My religion can be summed up in the view expressed by Jesus: Honor God above all else and as a close second, love (phileo – not the kind of love extended to family and mates – but brotherly love – caring about the best interests of) your neighbors.
Whether you agree with religion or not – it is organized religion that has set the moral compass necessary to create society – whether you are talking about Christianity, pagan rites, or the medicine men of Early America. It’s a disservice to dismiss that as only being needed by the weak to have external controls governing their lives.
Marx said ‘Religion is the opiate of the masses’. But he was an idiot. Religion is the glue that has massed us together. And as a result, it is the glue of our history.
Timothy.Last edit by ZASHAGALKA on Oct 27, '05
0Oct 28, '05 by NellaOf course religon is not needed to be a good nurse. Cripes, I was offended to even read that question.
I can respect the beliefs of others without having to share them.
And religion might be a hinderance. I work with a nurse who charts things like the pt was blessed by such and such etc. She says it in her conversatiions as well. To me, a nrse should not be saying and/or charting things like. They do not belong on a medical record. And she doesn't know what religion her patient might be when she starts tossing around statements that include obvious references to religion. I like the woman, don't get me wrong. She's very nice. But totally unprofessional in this aspect of her nursing.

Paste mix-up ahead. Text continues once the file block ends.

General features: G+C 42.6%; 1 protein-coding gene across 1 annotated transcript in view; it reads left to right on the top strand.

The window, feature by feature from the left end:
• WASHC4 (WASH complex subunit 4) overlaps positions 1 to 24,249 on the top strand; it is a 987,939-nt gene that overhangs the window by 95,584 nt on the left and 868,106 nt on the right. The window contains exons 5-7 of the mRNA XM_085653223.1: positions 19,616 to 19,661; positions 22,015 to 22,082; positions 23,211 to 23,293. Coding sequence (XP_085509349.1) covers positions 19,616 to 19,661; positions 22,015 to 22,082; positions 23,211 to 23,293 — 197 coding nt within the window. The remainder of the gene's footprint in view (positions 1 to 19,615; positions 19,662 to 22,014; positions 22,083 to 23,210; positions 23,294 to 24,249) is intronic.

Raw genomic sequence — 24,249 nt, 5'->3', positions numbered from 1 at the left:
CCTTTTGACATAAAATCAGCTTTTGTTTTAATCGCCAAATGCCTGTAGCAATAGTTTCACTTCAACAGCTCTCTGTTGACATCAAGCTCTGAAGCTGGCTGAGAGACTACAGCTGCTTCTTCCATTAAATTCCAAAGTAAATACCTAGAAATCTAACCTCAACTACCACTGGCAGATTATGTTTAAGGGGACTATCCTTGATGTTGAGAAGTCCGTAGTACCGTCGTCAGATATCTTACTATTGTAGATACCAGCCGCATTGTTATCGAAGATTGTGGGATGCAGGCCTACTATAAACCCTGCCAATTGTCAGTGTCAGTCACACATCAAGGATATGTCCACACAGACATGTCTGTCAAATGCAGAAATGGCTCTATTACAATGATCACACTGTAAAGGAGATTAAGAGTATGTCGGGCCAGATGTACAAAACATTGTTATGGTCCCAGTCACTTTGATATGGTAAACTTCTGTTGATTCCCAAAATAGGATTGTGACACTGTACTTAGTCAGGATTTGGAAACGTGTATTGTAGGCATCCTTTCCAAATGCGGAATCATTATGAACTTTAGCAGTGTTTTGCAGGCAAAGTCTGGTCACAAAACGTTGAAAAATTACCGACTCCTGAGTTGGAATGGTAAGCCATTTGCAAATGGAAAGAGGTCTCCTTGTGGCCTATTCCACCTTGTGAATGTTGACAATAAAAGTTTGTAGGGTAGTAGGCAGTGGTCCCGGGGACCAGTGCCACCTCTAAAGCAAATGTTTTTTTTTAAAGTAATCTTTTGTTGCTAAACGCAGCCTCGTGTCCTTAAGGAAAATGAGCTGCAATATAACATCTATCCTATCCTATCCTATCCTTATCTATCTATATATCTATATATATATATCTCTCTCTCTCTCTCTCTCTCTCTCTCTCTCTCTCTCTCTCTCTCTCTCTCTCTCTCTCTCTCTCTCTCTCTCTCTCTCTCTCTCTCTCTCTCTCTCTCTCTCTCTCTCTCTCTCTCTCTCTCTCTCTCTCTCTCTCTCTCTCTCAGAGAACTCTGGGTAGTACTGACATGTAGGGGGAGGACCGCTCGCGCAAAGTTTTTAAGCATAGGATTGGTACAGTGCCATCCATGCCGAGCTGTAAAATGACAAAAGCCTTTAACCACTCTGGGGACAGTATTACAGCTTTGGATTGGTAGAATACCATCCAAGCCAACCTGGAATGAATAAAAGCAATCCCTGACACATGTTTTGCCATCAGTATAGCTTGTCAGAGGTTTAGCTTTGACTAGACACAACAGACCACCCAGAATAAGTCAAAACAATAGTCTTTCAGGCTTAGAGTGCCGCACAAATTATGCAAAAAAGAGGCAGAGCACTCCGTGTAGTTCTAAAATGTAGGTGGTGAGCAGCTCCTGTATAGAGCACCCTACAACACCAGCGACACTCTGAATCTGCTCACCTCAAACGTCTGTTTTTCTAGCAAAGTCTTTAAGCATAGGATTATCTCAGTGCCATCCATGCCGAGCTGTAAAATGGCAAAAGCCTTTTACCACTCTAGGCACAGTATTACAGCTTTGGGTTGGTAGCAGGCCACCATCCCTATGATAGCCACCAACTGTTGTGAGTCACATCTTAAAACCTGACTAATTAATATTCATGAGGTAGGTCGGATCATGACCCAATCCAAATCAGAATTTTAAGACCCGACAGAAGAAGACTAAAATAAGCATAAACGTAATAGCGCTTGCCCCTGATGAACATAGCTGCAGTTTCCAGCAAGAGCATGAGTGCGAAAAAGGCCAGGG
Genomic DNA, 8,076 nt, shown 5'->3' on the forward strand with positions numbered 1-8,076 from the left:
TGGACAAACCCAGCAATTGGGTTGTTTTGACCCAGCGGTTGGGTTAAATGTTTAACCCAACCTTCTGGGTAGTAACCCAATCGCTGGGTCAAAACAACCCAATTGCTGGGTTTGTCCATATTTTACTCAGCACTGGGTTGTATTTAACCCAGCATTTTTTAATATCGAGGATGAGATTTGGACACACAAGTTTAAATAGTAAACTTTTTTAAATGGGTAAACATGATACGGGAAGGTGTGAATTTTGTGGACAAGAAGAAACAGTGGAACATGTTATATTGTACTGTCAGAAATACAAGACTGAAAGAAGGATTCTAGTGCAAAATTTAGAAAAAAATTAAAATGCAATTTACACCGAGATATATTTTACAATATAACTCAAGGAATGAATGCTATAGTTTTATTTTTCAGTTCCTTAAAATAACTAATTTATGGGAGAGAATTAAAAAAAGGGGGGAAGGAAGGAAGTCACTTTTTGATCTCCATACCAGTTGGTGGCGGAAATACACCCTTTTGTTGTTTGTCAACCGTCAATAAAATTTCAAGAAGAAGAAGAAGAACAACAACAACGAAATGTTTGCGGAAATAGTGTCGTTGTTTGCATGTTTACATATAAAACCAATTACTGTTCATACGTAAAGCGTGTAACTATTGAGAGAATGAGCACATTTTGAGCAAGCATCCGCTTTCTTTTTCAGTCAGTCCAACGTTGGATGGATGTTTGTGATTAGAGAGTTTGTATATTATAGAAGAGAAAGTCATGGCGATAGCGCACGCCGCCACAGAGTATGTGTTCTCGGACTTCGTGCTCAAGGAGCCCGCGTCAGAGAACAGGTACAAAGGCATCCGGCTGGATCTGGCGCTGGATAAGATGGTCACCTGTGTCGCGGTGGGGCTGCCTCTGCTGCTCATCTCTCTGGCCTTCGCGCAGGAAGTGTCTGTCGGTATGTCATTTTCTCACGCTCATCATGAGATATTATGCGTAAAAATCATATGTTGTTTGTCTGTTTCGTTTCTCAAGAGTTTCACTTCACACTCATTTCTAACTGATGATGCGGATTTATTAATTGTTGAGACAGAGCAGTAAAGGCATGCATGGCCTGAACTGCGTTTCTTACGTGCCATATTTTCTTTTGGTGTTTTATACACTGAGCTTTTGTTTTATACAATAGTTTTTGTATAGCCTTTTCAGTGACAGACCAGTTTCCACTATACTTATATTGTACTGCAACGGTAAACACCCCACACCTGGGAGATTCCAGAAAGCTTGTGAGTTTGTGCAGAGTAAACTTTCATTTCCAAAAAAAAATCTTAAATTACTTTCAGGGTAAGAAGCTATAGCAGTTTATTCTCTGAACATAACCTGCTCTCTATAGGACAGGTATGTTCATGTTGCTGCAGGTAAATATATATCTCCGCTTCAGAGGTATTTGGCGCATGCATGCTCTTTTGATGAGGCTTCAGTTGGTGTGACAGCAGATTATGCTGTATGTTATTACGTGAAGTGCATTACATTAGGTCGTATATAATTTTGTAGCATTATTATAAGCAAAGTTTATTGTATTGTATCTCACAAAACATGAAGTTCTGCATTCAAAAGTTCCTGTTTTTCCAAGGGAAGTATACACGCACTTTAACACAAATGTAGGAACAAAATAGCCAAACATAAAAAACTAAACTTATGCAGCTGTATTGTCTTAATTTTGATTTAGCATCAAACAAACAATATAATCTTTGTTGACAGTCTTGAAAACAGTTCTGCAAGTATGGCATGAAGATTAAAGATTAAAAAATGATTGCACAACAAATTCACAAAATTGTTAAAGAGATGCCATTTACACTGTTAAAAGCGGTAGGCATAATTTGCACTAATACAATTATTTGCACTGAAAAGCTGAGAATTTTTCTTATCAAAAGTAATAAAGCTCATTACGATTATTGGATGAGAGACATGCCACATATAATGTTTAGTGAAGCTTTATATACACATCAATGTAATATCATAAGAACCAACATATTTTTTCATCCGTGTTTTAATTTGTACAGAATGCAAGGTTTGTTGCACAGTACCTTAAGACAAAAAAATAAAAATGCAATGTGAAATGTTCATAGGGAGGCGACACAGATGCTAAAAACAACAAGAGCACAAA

1Oct 28, '05 by Tweety, BSNQuote from nurse ratchedno, but you absolutely must have a bsn. :d
i am totally just kidding (ducks rocks hurling at me .) feeling kinda wicked today .
no - you don't need religion to be a good nurse.
you so bad!:roll
2Oct 28, '05 by Tweety, BSNI'm not going to get real involved with this thread.
As nurses we are to assess and take care of the total patient, including pyscosocial, emotional and spiritual needs.
One does not need to be religious or spiritual to do this
Most if not all hospitals have resources in the form of a hospital Chaplin, or local pastors to assist us. It's their job and I usually leave it to them.
I don't shy away from spirituality with my patients, that's my job, but if they need prayer, I call those whose job it is to pray with the patients. They can address those needs so much better than I can.
My religion and spirituality doesn't really come into play much when I assess and "treat" another's spiritual distress or need. It's about the patient, not about me.
0Oct 28, '05 by Q.Quote from ZASHAGALKAInteresting perspective.Or are we acknowledging the obvious: that many key tenets of religion have to do with society building.
Marx ...was an idiot.
Yes, yes he was.
0Oct 28, '05 by sunnyjohnI'm a Christian,
I've always used my Faith, my common sense and my "home training" as my guide for excellence in everything I do.
During my travels I have befriended many people of varying faiths and those who are not spirtitual who strive for the same standard of excellence.
Do you need religion to be a good nurse?